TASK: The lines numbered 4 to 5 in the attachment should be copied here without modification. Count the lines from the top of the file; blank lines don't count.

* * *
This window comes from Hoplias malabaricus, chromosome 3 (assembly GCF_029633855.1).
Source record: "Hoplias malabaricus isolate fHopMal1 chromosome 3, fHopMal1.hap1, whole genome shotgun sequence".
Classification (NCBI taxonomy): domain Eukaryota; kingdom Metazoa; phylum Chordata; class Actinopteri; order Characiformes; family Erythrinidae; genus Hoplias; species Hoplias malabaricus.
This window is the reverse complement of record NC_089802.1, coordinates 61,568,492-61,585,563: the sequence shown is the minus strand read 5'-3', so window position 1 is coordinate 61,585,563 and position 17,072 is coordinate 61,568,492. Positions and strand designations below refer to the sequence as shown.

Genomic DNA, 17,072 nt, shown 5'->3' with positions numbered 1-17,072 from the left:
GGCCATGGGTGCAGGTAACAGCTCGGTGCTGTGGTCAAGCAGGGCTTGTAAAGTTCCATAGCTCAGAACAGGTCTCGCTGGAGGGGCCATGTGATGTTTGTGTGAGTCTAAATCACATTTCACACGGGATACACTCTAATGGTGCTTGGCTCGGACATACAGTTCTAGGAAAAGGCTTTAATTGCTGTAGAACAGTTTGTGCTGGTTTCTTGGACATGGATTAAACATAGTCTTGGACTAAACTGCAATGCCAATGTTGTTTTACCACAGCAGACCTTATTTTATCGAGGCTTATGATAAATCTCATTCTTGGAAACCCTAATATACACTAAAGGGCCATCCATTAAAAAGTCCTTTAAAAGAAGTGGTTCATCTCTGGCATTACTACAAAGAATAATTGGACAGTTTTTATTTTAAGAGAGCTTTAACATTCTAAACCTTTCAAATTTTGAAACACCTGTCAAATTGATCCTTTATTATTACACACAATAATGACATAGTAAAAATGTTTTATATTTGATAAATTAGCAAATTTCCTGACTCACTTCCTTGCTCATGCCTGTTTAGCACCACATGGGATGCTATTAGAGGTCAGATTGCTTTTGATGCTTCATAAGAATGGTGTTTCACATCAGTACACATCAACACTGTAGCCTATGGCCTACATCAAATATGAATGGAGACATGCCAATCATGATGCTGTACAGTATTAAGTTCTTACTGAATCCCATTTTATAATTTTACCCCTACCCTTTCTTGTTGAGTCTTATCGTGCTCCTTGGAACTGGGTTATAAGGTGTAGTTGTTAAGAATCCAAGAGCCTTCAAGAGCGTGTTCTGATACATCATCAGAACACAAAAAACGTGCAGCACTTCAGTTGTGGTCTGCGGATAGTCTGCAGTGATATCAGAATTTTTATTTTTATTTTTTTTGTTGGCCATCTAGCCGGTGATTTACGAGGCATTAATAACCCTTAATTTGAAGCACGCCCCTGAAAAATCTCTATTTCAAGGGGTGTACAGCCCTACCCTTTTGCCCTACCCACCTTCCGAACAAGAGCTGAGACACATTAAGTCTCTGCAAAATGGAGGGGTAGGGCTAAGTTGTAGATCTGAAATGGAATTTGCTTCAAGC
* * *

This window is the reverse complement of record NC_089802.1, coordinates 61,568,492-61,585,563: the sequence shown is the minus strand read 5'-3', so window position 1 is coordinate 61,585,563 and position 17,072 is coordinate 61,568,492. Positions and strand designations below refer to the sequence as shown.

Genomic DNA, 17,072 nt, shown 5'->3' with positions numbered 1-17,072 from the left: